— The U.N. Security Council has condemned North Korea’s latest nuclear test and said it will begin work immediately on “appropriate measures” in the form of a council resolution.
Pyongyang confirmed that it carried out its third nuclear test Tuesday. The move defies several U.N. Security Council resolutions and brought quick condemnation from the United States, South Korea, China and other nations.
South Korean Foreign Minister Kim Sung-hwan, whose country holds the rotating Security Council presidency this month, was at the U.N. Tuesday to chair another council meeting. He told reporters after an early morning emergency session on the nuclear test that Pyongyang’s recent long-range missile launches pose a direct challenge to the international community and an unacceptable threat to peace and security on the Korean peninsula and in northeast Asia.
“North Korea will be held responsible for any consequences of this provocative act," Kim said. He added his government would work closely with other nations to see “all necessary measures” imposed to have North Korea abandon its nuclear ambitions.
U.S. Ambassador Susan Rice told reporters that the United States and its partners will be discussing the tightening and enhancing of what she characterized as an already “quite strong” sanctions regime against North Korea. She added that they would be interested to see if this third test differs from the two previous ones in its level of success or the quality of the test.
“Whatever the outcome, however, the international community, this council, has been quite clear: The actions of North Korea are a threat to regional peace and security, international peace and security and they are not acceptable, they will not be tolerated, and they will be met with North Korea’s increasing isolation and pressure under United Nations sanctions," said Rice.
An extra edition of a Japanese newspaper was delivered reporting North Korea's nuclear test, in Tokyo, February 12, 2013.
South Korean protesters burn a North Korean flag following a report of the nuclear test conducted by North Korea, in Seoul, South Korea, February 12, 2013.
Japan Meteorological Agency's earthquake and tsunami observations division director Akira Nagai points to a spot on the map showing the quake center during a news conference in Tokyo, February 12, 2013.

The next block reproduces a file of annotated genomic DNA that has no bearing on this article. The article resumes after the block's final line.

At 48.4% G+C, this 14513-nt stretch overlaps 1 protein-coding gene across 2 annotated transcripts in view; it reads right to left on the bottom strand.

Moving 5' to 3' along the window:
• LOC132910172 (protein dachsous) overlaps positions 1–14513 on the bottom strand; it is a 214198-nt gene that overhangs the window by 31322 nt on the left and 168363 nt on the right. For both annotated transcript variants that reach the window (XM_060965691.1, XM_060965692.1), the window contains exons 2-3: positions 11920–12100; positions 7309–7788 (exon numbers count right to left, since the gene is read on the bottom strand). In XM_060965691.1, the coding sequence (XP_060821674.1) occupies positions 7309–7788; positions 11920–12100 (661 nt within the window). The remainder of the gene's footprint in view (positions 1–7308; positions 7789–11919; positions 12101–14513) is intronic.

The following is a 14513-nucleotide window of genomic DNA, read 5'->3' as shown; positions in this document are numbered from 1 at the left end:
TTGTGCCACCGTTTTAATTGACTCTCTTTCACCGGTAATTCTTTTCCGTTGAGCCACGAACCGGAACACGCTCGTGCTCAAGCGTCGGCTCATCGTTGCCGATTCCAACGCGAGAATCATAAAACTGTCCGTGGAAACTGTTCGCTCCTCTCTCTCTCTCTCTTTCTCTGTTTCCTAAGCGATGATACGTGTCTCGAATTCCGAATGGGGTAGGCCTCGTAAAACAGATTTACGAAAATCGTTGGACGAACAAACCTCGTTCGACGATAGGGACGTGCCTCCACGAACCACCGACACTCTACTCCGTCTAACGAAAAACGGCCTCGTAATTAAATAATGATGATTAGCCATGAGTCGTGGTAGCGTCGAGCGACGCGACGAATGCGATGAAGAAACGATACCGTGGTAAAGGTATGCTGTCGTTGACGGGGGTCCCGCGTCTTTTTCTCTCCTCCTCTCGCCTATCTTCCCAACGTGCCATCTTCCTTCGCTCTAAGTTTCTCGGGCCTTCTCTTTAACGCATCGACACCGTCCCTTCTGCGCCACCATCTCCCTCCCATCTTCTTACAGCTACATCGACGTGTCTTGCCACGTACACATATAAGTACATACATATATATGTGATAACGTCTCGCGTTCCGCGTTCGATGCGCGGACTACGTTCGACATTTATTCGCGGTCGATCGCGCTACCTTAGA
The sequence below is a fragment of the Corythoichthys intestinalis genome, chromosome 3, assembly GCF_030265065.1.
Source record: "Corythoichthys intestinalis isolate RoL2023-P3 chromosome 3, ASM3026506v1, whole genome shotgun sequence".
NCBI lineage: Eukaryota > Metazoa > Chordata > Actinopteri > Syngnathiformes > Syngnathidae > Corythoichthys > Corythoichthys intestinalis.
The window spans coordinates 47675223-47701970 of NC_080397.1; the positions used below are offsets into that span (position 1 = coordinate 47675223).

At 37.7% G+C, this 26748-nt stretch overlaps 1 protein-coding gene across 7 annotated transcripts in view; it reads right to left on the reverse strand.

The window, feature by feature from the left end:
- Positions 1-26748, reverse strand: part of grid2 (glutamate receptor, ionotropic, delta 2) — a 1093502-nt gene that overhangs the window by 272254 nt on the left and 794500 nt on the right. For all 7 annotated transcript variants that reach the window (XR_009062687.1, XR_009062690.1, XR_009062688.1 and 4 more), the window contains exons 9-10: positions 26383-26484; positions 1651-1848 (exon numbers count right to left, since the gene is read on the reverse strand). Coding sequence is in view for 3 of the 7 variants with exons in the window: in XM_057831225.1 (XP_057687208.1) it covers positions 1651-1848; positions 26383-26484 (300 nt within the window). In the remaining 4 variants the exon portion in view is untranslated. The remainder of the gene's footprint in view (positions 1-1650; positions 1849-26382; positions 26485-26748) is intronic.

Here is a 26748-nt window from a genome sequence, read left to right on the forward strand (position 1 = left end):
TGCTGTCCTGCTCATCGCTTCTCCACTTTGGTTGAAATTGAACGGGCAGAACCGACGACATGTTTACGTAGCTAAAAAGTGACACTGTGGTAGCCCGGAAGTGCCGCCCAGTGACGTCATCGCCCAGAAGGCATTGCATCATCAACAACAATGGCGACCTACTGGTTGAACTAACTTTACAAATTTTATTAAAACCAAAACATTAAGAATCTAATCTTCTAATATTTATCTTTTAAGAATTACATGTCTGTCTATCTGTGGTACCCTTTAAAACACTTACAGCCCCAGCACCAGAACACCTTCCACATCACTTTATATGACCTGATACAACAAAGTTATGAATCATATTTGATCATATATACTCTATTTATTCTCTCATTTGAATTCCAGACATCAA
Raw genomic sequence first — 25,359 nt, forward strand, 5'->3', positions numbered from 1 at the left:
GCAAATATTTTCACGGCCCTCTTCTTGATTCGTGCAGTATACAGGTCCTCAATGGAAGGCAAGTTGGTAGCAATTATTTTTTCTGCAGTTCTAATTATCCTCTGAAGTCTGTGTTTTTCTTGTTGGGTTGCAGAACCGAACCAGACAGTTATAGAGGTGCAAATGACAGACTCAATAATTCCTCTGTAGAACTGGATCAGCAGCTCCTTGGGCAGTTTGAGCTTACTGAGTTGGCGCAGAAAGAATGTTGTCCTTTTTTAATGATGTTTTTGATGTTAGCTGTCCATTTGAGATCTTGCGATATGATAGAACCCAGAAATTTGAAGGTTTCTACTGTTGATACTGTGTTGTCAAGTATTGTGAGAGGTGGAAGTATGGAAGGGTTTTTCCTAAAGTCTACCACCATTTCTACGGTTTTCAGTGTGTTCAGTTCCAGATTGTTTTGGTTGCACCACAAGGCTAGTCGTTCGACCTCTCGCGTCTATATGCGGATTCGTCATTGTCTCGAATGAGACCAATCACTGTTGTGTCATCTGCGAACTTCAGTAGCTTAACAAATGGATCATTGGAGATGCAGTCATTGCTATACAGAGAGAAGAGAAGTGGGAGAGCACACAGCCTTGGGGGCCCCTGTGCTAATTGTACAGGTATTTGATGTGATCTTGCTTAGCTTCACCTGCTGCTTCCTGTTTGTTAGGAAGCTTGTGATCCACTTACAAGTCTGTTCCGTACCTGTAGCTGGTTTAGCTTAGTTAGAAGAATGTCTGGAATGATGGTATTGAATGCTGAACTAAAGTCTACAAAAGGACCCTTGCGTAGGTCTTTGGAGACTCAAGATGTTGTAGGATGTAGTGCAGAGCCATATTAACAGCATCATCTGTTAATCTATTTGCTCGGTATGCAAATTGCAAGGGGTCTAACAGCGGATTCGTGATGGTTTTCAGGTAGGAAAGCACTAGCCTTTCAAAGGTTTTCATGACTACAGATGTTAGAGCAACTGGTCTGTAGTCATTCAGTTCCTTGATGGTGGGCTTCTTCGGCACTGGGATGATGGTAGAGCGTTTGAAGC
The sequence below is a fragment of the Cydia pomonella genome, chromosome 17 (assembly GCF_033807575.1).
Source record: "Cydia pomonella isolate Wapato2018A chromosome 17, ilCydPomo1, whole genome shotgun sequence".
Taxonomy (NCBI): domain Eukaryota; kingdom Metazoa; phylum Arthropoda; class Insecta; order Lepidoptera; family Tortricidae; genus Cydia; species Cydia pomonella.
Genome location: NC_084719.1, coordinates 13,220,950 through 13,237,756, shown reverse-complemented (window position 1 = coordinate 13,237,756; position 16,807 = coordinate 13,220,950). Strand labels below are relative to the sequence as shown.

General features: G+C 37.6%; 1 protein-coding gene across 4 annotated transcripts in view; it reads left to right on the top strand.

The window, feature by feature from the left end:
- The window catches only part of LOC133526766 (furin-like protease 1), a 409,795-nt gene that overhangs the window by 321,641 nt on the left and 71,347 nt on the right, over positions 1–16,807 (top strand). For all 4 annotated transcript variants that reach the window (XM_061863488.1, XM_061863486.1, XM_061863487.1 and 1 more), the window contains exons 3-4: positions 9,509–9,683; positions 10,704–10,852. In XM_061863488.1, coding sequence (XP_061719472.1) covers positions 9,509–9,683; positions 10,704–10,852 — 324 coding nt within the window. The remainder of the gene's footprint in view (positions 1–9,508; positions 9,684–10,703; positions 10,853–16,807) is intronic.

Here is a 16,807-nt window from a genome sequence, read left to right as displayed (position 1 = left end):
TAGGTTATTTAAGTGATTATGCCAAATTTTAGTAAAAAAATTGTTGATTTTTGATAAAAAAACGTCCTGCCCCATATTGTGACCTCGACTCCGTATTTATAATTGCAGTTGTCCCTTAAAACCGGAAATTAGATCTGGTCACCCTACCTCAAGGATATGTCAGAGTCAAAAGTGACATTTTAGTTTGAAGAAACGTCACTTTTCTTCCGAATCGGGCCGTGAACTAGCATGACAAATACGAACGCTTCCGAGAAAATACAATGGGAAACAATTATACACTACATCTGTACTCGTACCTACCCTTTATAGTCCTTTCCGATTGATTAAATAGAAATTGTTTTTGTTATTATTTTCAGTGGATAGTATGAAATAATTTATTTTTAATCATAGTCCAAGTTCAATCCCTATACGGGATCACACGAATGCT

South Korean soldiers check military fences as they patrol near the demilitarized zone separating North Korea from South Korea, in Paju, north of Seoul, February 12, 2013.
A screen grab of the Nuclear Test Facility site in North Korea, via Google Maps satellite view.
South Korean soldiers monitor computers at the Seoul train station following a report about a possible nuclear test conducted by North Korea, February 12, 2013.
A video grab from KCNA shows the Unha-3 (Milky Way 3) rocket launching at North Korea's West Sea Satellite Launch Site, at the satellite control center in Cholsan county, North Pyongang province December 12, 2012.
North Koreans celebrate the successful launch of the Unha-3 rocket at Kim Il Sung square in Pyongyang December 14, 2012. The sign reads: "Let's glorify dignity and honor of great people of Kim Il Sung and of Korea of Kim Jong Il in the world!"
U.N. Secretary-General Ban Ki-moon, himself a former South Korean foreign minister, called Pyongyang’s test “appalling” and “reckless” and said it shows outright disregard for the repeated call of the international community for North Korea to refrain from further provocative measures.
“The DPRK is the only country that has carried out nuclear tests in the 21st century," he said. "The authorities in Pyongyang should not be under any illusion that nuclear weapons will enhance their security. To the contrary, as Pyongyang pursues nuclear weapons, it will suffer only greater insecurity and isolation.”
In Beijing, the foreign ministry summoned the North Korean ambassador to protest the development.
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The Vienna-based agency that monitors the Nuclear Test Ban Treaty said Tuesday’s test blast was nearly twice as large as the 2009 nuclear test and much larger than the one in 2006.
Security Council members will now begin drafting a resolution that will likely include new sanctions against the impoverished nation. But how tough they will be will depend largely on what North Korea’s veto-wielding ally, China, is willing to accept.